Essentially what they came up with here is the equivalent of doing an Internet search for my last name and running with the first result found.

Liske admits he is the owner of Penny Auction Wizards but clarifies that he is not Josh MacDonald:

As per the accusations that I have any alias. Josh MacDonald is the person I bought Penny Auction Wizards from and still works at my office today. In a future post I will post an interview with him just to put this one to rest.

Josh is was the owner of another site called (google it he’s all over the place defending his company against pirates). He later sold the company to Joel Asadoorian before starting Penny Auction Wizards.

Anyone can contact Penny Auction Soft and Penny Auction Wizards by phone and verify these individuals are indeed different people.

Meanwhile I’m still not sure why the Penny Auction Wizards has the template up for Bidsson, however Liske confirms that Bidsson is not running the Penny Auction Wizards auction script.

Why? Apparently because they refused to provide Bidsson with the autobidder functionality they usually ship the script with (Liske doesn’t mention why).

As stated earlier I bought a company called Penny Auction Wizards. This is what brought me into contact with the Bidify group. They initially contacted our team looking to upgrade from a crappy Penny Auction Software they were using called PHP Penny auction.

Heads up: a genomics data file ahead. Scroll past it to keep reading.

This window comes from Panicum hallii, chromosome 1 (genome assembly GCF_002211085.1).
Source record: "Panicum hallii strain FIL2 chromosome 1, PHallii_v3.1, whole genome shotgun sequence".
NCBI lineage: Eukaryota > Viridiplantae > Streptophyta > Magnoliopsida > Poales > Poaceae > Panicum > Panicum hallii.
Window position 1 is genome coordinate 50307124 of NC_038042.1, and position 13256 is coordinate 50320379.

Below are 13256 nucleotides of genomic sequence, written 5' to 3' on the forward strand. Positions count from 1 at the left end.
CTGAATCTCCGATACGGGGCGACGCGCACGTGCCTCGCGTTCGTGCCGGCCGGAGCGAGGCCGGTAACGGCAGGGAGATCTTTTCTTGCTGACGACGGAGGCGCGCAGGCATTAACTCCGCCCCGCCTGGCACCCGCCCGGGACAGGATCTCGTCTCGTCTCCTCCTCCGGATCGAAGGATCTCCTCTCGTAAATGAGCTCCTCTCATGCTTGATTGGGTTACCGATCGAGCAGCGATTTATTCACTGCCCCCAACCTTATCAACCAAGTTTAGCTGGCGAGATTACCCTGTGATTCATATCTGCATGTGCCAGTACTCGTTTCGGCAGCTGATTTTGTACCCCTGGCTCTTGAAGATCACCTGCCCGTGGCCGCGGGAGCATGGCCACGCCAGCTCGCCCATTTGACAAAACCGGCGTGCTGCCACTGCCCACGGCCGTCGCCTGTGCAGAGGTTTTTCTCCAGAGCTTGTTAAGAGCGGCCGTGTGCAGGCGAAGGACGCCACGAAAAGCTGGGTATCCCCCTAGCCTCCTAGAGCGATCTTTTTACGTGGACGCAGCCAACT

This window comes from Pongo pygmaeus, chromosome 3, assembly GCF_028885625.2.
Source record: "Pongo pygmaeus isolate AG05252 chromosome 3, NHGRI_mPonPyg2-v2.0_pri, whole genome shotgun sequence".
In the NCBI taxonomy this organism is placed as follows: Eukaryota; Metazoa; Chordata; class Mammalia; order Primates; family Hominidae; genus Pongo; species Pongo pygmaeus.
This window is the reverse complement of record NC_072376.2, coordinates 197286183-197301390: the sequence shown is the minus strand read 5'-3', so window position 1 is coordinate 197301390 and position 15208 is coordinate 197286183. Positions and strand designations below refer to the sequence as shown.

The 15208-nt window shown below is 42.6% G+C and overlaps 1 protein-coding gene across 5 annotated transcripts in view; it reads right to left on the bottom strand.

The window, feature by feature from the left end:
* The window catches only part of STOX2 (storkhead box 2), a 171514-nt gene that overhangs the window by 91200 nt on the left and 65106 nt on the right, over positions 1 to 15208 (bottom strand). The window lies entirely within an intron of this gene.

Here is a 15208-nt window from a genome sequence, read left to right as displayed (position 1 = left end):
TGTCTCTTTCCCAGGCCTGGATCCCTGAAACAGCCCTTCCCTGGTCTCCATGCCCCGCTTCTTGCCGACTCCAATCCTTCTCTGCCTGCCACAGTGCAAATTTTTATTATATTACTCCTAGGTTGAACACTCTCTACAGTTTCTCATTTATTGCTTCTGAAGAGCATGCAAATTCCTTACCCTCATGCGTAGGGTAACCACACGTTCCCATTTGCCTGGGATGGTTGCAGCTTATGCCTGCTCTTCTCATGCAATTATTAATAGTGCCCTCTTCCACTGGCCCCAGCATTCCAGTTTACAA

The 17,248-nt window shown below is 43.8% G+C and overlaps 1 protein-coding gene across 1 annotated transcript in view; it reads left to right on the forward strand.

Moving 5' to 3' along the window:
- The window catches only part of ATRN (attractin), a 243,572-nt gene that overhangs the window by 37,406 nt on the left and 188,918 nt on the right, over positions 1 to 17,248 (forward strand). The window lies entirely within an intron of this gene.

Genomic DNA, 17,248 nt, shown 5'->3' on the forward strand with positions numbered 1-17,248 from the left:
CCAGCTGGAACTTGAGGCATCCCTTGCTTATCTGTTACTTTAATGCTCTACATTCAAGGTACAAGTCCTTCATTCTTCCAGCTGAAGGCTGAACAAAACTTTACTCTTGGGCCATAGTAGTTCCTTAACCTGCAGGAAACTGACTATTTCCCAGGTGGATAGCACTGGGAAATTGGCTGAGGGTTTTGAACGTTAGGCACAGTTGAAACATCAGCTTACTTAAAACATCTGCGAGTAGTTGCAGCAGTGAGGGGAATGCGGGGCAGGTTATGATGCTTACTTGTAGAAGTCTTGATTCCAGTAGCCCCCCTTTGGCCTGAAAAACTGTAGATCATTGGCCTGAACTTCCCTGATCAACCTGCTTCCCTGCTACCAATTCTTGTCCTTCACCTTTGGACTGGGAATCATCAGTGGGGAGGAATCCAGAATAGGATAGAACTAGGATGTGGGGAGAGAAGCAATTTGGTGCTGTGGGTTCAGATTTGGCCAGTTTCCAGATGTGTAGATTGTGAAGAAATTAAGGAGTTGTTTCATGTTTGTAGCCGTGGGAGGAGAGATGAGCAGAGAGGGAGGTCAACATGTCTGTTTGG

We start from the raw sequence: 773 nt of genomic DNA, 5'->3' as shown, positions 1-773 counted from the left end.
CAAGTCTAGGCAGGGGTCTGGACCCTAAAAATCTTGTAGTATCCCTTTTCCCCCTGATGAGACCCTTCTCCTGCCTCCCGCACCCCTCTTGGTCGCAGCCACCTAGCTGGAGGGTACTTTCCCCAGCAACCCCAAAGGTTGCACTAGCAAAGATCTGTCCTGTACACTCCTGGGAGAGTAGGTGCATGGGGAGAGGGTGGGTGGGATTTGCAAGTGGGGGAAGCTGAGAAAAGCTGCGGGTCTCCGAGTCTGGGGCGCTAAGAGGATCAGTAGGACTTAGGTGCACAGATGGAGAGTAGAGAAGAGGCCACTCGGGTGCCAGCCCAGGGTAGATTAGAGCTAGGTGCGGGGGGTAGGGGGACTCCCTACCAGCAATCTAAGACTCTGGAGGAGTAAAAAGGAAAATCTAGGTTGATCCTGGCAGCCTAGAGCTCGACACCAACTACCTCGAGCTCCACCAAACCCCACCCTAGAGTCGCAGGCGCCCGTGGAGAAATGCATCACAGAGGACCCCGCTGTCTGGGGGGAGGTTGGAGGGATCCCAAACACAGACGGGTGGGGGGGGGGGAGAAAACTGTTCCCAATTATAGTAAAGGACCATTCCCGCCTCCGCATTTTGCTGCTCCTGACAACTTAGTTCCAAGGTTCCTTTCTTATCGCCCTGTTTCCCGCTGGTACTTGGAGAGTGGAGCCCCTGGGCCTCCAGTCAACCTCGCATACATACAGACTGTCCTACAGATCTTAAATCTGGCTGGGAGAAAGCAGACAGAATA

This is the software they currently use and never deployed our Bidsson 2.0 software. One of the major issues they were having was how much RAM the server was consuming and it was taking a dedicated cloud deployment just to keep it running.

Additionally there is a bug in the PHP Penny Auction system that does not allow the Bidify team to use the built in admin auto bidders to steal from its members without source code disclosure on the main site.

This is why Hanns had to list auctions manually AND add fake bidders from the front end of the site (using them as admin auto bidders).

I think this is well documented amongst the various teams so I will not go too far into the Bidsson 2.0 platform’s feature set. I will however comment that they did not launch our platform was for three reasons.

1. They did not EVER want to use the promised BUY IT NOW FEATURE. Had they deployed the software they would have had to deliver on that promise and that would have allowed the users in the Bidsson system to begin pulling money out in the form of products by simply using the bids accumulated in the system.

Every time someone bids the price goes up by $0.01, at the same time the buy it now price falls by the bid price ($1.00). Therefore bidding over and over would eventually let the user get the product for free. The Bidify team could not allow YOUR MONEY TO BE TAKEN OUT in such a fashion.